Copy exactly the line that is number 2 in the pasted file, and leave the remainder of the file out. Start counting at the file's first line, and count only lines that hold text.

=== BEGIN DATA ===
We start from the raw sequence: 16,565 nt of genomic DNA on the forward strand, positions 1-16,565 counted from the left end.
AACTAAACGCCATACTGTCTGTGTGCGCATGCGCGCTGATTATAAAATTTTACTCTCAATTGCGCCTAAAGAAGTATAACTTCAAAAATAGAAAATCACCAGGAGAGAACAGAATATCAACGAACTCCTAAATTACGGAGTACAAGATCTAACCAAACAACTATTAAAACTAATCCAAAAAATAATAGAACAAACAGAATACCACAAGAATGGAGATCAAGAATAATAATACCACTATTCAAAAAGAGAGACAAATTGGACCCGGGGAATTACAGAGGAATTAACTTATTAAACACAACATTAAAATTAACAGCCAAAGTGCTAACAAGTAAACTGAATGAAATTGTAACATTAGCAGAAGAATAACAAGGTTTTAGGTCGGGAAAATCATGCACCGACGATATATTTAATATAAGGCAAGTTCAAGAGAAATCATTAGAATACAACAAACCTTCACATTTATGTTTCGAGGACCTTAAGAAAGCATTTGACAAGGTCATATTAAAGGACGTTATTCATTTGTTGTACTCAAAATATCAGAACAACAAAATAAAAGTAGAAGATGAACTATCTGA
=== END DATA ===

AACTAAACGCCATACTGTCTGTGTGCGCATGCGCGCTGATTATAAAATTTTACTCTCAATTGCGCCTAAAGAAGTATAACTTCAAAAATAGAAAATCACCAGGAGAGAACAGAATATCAACGAACTCCTAAATTACGGAGTACAAGATCTAACCAAACAACTATTAAAACTAATCCAAAAAATAATAGAACAAACAGAATACCACAAGAATGGAGATCAAGAATAATAATACCACTATTCAAAAAGAGAGACAAATTGGACCCGGGGAATTACAGAGGAATTAACTTATTAAACACAACATTAAAATTAACAGCCAAAGTGCTAACAAGTAAACTGAATGAAATTGTAACATTAGCAGAAGAATAACAAGGTTTTAGGTCGGGAAAATCATGCACCGACGATATATTTAATATAAGGCAAGTTCAAGAGAAATCATTAGAATACAACAAACCTTCACATTTATGTTTCGAGGACCTTAAGAAAGCATTTGACAAGGTCATATTAAAGGACGTTATTCATTTGTTGTACTCAAAATATCAGAACAACAAAATAAAAGTAGAAGATGAACTATCTGA